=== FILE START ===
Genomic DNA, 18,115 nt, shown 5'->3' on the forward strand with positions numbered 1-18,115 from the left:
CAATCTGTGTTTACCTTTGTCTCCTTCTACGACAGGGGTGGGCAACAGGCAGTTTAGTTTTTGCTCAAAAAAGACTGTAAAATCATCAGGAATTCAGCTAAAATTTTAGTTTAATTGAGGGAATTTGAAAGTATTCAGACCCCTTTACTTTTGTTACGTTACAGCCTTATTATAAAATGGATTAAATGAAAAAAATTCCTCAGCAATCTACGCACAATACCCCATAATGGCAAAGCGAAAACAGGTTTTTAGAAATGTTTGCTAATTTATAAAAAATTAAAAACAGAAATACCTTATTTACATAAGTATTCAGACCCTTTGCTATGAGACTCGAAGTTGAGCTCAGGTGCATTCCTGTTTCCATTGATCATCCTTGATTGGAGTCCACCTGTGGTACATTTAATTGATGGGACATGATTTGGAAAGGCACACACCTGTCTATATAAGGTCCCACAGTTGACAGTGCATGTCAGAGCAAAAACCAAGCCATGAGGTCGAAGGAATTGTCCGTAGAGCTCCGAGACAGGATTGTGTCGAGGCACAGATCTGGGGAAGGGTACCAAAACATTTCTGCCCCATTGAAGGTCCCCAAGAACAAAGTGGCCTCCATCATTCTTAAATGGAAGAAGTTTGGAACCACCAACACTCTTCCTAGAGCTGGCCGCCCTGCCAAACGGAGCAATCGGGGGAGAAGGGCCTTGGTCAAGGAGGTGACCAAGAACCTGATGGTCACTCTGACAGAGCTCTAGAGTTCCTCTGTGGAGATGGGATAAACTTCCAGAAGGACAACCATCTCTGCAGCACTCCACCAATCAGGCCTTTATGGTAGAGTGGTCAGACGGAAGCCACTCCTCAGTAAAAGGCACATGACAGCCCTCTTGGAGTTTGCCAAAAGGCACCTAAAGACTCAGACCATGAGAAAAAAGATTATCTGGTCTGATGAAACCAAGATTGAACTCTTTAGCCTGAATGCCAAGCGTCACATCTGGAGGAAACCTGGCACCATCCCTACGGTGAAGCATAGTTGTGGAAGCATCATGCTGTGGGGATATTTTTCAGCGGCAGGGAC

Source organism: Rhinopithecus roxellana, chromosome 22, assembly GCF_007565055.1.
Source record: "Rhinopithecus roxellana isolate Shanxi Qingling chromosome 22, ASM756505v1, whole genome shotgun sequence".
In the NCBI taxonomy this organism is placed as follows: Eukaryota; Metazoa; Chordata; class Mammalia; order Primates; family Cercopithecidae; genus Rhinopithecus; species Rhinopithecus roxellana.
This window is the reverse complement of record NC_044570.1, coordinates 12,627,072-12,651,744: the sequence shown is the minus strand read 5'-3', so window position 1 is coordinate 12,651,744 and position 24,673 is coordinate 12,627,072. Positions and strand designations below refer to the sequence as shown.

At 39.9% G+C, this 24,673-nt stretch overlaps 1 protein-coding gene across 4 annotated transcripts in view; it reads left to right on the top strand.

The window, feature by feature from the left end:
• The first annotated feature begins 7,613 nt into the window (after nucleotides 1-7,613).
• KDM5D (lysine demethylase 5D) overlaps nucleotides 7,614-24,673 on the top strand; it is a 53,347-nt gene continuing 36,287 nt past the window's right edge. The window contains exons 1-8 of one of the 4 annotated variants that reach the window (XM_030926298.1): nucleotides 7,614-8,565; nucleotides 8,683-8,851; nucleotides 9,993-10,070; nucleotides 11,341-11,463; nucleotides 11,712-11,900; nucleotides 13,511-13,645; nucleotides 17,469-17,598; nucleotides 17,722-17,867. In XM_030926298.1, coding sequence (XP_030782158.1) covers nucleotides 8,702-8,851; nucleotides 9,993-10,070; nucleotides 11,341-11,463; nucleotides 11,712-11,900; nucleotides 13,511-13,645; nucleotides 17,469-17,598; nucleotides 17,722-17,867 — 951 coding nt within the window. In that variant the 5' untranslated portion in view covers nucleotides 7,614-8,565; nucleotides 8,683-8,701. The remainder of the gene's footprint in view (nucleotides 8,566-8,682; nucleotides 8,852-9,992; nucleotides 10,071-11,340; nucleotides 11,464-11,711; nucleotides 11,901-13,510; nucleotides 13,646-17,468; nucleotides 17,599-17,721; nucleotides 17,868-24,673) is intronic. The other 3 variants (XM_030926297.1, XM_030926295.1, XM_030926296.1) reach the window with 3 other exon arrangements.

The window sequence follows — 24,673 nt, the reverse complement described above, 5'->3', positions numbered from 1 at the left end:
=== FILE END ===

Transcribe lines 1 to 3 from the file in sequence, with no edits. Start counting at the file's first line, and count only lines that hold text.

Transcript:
Genomic DNA, 18,115 nt, shown 5'->3' on the forward strand with positions numbered 1-18,115 from the left:
CAATCTGTGTTTACCTTTGTCTCCTTCTACGACAGGGGTGGGCAACAGGCAGTTTAGTTTTTGCTCAAAAAAGACTGTAAAATCATCAGGAATTCAGCTAAAATTTTAGTTTAATTGAGGGAATTTGAAAGTATTCAGACCCCTTTACTTTTGTTACGTTACAGCCTTATTATAAAATGGATTAAATGAAAAAAATTCCTCAGCAATCTACGCACAATACCCCATAATGGCAAAGCGAAAACAGGTTTTTAGAAATGTTTGCTAATTTATAAAAAATTAAAAACAGAAATACCTTATTTACATAAGTATTCAGACCCTTTGCTATGAGACTCGAAGTTGAGCTCAGGTGCATTCCTGTTTCCATTGATCATCCTTGATTGGAGTCCACCTGTGGTACATTTAATTGATGGGACATGATTTGGAAAGGCACACACCTGTCTATATAAGGTCCCACAGTTGACAGTGCATGTCAGAGCAAAAACCAAGCCATGAGGTCGAAGGAATTGTCCGTAGAGCTCCGAGACAGGATTGTGTCGAGGCACAGATCTGGGGAAGGGTACCAAAACATTTCTGCCCCATTGAAGGTCCCCAAGAACAAAGTGGCCTCCATCATTCTTAAATGGAAGAAGTTTGGAACCACCAACACTCTTCCTAGAGCTGGCCGCCCTGCCAAACGGAGCAATCGGGGGAGAAGGGCCTTGGTCAAGGAGGTGACCAAGAACCTGATGGTCACTCTGACAGAGCTCTAGAGTTCCTCTGTGGAGATGGGATAAACTTCCAGAAGGACAACCATCTCTGCAGCACTCCACCAATCAGGCCTTTATGGTAGAGTGGTCAGACGGAAGCCACTCCTCAGTAAAAGGCACATGACAGCCCTCTTGGAGTTTGCCAAAAGGCACCTAAAGACTCAGACCATGAGAAAAAAGATTATCTGGTCTGATGAAACCAAGATTGAACTCTTTAGCCTGAATGCCAAGCGTCACATCTGGAGGAAACCTGGCACCATCCCTACGGTGAAGCATAGTTGTGGAAGCATCATGCTGTGGGGATATTTTTCAGCGGCAGGGAC

Source organism: Rhinopithecus roxellana, chromosome 22, assembly GCF_007565055.1.